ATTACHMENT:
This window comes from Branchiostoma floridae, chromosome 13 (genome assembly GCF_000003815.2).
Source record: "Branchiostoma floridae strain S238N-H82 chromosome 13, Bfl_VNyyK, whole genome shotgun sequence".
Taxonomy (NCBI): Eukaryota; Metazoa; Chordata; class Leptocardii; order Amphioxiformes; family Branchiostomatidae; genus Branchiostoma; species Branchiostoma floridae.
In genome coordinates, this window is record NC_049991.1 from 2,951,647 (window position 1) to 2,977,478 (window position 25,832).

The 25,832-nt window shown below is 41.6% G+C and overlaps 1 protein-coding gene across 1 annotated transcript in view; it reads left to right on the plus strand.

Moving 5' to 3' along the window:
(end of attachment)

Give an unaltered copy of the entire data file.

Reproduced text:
This window comes from Branchiostoma floridae, chromosome 13 (genome assembly GCF_000003815.2).
Source record: "Branchiostoma floridae strain S238N-H82 chromosome 13, Bfl_VNyyK, whole genome shotgun sequence".
Taxonomy (NCBI): Eukaryota; Metazoa; Chordata; class Leptocardii; order Amphioxiformes; family Branchiostomatidae; genus Branchiostoma; species Branchiostoma floridae.
In genome coordinates, this window is record NC_049991.1 from 2,951,647 (window position 1) to 2,977,478 (window position 25,832).

The 25,832-nt window shown below is 41.6% G+C and overlaps 1 protein-coding gene across 1 annotated transcript in view; it reads left to right on the plus strand.

Moving 5' to 3' along the window: